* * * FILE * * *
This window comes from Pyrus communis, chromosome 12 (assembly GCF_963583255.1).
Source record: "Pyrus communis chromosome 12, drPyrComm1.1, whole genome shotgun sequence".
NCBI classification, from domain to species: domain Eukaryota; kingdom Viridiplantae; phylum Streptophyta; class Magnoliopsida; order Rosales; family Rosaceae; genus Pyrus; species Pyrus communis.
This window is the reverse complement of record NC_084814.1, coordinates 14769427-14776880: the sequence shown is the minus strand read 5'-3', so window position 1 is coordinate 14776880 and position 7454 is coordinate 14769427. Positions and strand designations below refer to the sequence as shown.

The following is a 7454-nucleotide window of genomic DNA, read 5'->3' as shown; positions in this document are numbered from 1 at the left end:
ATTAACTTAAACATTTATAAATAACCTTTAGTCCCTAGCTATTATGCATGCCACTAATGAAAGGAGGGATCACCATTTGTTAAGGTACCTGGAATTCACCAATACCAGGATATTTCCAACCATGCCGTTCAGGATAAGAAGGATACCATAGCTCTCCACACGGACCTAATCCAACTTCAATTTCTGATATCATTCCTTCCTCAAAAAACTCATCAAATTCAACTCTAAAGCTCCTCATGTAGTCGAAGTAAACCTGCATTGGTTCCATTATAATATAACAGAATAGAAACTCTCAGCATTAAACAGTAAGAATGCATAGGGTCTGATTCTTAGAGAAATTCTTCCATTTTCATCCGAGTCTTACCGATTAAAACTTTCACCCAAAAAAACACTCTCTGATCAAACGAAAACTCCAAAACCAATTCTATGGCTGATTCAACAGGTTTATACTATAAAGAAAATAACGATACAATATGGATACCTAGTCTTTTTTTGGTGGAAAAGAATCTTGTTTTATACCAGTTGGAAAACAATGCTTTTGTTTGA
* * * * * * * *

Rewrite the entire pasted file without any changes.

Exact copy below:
This window comes from Pyrus communis, chromosome 12 (assembly GCF_963583255.1).
Source record: "Pyrus communis chromosome 12, drPyrComm1.1, whole genome shotgun sequence".
NCBI classification, from domain to species: domain Eukaryota; kingdom Viridiplantae; phylum Streptophyta; class Magnoliopsida; order Rosales; family Rosaceae; genus Pyrus; species Pyrus communis.
This window is the reverse complement of record NC_084814.1, coordinates 14769427-14776880: the sequence shown is the minus strand read 5'-3', so window position 1 is coordinate 14776880 and position 7454 is coordinate 14769427. Positions and strand designations below refer to the sequence as shown.

The following is a 7454-nucleotide window of genomic DNA, read 5'->3' as shown; positions in this document are numbered from 1 at the left end:
ATTAACTTAAACATTTATAAATAACCTTTAGTCCCTAGCTATTATGCATGCCACTAATGAAAGGAGGGATCACCATTTGTTAAGGTACCTGGAATTCACCAATACCAGGATATTTCCAACCATGCCGTTCAGGATAAGAAGGATACCATAGCTCTCCACACGGACCTAATCCAACTTCAATTTCTGATATCATTCCTTCCTCAAAAAACTCATCAAATTCAACTCTAAAGCTCCTCATGTAGTCGAAGTAAACCTGCATTGGTTCCATTATAATATAACAGAATAGAAACTCTCAGCATTAAACAGTAAGAATGCATAGGGTCTGATTCTTAGAGAAATTCTTCCATTTTCATCCGAGTCTTACCGATTAAAACTTTCACCCAAAAAAACACTCTCTGATCAAACGAAAACTCCAAAACCAATTCTATGGCTGATTCAACAGGTTTATACTATAAAGAAAATAACGATACAATATGGATACCTAGTCTTTTTTTGGTGGAAAAGAATCTTGTTTTATACCAGTTGGAAAACAATGCTTTTGTTTGA